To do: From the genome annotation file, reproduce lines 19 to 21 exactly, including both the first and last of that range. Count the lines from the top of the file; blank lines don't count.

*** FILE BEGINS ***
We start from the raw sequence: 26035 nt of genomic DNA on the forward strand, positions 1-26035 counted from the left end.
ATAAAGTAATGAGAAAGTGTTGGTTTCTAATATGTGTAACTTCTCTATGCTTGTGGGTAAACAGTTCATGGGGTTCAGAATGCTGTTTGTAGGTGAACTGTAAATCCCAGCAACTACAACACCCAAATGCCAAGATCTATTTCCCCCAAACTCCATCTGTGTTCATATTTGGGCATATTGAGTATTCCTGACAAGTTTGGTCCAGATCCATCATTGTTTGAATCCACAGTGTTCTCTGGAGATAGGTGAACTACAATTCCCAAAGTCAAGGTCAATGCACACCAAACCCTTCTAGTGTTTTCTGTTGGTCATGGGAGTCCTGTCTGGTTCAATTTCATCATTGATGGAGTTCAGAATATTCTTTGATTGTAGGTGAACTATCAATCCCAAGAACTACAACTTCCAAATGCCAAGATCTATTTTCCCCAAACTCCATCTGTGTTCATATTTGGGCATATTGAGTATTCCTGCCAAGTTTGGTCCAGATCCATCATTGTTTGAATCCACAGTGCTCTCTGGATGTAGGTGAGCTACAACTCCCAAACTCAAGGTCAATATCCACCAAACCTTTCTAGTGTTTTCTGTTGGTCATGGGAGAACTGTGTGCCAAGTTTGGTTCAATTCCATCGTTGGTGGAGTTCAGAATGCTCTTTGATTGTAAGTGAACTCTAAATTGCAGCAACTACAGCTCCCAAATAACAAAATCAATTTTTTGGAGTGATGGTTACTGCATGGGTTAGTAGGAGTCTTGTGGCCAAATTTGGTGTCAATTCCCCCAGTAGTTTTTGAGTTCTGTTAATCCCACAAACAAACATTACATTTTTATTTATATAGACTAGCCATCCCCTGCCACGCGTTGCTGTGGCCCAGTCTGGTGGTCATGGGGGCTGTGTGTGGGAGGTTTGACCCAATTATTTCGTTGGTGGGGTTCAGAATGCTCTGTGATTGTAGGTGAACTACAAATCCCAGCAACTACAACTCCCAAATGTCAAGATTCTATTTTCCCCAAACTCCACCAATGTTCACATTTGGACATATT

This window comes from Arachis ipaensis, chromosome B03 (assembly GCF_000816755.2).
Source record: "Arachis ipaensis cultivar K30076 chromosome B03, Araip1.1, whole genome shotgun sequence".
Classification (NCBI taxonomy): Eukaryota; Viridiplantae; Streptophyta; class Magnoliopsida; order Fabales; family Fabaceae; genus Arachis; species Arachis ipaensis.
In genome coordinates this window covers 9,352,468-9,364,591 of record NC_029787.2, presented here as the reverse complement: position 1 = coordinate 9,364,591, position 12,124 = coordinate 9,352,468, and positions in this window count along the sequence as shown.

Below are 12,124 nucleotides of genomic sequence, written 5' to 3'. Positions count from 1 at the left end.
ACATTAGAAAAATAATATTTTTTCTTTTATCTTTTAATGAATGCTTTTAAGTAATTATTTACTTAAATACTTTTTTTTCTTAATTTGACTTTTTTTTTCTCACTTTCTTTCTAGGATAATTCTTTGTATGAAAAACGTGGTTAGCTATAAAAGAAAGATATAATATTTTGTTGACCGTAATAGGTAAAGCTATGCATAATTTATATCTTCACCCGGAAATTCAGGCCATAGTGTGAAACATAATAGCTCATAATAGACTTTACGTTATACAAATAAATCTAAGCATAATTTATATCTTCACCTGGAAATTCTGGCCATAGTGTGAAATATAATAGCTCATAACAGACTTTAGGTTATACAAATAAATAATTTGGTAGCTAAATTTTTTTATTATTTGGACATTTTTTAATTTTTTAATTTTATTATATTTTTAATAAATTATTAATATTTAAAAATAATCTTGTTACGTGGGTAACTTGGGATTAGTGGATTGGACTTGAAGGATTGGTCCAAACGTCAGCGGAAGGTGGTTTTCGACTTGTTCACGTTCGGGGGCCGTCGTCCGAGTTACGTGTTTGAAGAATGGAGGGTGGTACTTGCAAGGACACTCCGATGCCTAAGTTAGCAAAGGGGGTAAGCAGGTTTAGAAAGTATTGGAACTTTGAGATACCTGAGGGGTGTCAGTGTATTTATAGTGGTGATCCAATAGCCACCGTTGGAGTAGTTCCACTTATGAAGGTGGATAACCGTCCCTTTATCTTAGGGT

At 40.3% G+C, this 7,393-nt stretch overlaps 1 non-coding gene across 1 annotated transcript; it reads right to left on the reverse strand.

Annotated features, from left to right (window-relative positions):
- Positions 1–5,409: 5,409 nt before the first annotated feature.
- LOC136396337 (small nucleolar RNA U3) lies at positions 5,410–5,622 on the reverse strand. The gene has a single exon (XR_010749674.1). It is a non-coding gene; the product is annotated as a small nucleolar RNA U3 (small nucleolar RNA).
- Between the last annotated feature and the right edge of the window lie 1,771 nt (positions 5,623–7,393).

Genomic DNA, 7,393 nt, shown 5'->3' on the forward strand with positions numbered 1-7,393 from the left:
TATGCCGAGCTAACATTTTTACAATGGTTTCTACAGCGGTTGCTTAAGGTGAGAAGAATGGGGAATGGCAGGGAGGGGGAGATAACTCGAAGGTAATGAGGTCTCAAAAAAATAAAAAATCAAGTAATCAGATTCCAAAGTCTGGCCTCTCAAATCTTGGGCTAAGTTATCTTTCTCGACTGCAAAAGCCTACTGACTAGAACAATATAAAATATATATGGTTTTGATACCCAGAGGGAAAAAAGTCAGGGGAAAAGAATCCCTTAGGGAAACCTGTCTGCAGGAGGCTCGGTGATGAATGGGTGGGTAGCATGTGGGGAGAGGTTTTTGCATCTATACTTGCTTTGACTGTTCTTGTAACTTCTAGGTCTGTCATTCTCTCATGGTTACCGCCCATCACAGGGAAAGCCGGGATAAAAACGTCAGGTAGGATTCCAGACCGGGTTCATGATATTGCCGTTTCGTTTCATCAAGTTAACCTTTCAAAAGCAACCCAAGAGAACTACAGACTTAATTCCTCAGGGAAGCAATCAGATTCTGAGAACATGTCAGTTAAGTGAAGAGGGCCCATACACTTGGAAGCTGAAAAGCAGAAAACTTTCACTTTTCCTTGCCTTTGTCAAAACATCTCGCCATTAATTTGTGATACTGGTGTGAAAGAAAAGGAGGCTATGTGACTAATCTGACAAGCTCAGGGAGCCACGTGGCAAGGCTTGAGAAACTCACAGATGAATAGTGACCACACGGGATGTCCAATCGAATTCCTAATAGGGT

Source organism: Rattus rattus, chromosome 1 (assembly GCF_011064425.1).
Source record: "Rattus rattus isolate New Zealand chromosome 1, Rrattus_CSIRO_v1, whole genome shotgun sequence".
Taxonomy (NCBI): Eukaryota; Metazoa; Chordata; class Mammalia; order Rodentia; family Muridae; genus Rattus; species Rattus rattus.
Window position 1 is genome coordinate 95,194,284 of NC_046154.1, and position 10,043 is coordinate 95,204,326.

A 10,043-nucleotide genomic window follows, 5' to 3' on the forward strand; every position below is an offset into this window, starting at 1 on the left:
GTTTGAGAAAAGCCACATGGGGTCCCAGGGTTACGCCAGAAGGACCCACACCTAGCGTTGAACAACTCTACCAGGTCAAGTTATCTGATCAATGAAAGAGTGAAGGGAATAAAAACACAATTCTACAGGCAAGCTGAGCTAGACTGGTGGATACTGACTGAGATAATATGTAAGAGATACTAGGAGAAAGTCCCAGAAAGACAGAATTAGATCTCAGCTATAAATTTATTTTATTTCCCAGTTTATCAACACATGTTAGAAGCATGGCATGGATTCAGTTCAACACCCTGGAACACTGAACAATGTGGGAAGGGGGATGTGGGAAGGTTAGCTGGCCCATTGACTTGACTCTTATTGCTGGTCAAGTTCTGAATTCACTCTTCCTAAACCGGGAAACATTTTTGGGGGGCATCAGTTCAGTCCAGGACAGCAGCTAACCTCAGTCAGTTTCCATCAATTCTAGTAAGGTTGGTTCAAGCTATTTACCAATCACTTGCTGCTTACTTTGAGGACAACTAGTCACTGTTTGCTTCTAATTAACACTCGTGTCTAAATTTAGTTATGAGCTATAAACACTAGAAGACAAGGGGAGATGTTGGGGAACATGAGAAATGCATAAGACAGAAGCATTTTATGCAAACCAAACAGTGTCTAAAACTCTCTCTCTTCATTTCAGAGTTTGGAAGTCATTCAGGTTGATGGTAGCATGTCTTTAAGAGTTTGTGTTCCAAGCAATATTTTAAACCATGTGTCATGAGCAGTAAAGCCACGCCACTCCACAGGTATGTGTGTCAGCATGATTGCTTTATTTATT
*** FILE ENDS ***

Window position 1 is genome coordinate 95,194,284 of NC_046154.1, and position 10,043 is coordinate 95,204,326.

A 10,043-nucleotide genomic window follows, 5' to 3' on the forward strand; every position below is an offset into this window, starting at 1 on the left:
GTTTGAGAAAAGCCACATGGGGTCCCAGGGTTACGCCAGAAGGACCCACACCTAGCGTTGAACAACTCTACCAGGTCAAGTTATCTGATCAATGAAAGAGTGAAGGGAATAAAAACACAATTCTACAGGCAAGCTGAGCTAGACTGGTGGATACTGACTGAGATAATATGTAAGAGATACTAGGAGAAAGTCCCAGAAAGACAGAATTAGATCTCAGCTATAAATTTATTTTATTTCCCAGTTTATCAACACATGTTAGAAGCATGGCATGGATTCAGTTCAACACCCTGGAACACTGAACAATGTGGGAAGGGGGATGTGGGAAGGTTAGCTGGCCCATTGACTTGACTCTTATTGCTGGTCAAGTTCTGAATTCACTCTTCCTAAACCGGGAAACATTTTTGGGGGGCATCAGTTCAGTCCAGGACAGCAGCTAACCTCAGTCAGTTTCCATCAATTCTAGTAAGGTTGGTTCAAGCTATTTACCAATCACTTGCTGCTTACTTTGAGGACAACTAGTCACTGTTTGCTTCTAATTAACACTCGTGTCTAAATTTAGTTATGAGCTATAAACACTAGAAGACAAGGGGAGATGTTGGGGAACATGAGAAATGCATAAGACAGAAGCATTTTATGCAAACCAAACAGTGTCTAAAACTCTCTCTCTTCATTTCAGAGTTTGGAAGTCATTCAGGTTGATGGTAGCATGTCTTTAAGAGTTTGTGTTCCAAGCAATATTTTAAACCATGTGTCATGAGCAGTAAAGCCACGCCACTCCACAGGTATGTGTGTCAGCATGATTGCTTTATTTATT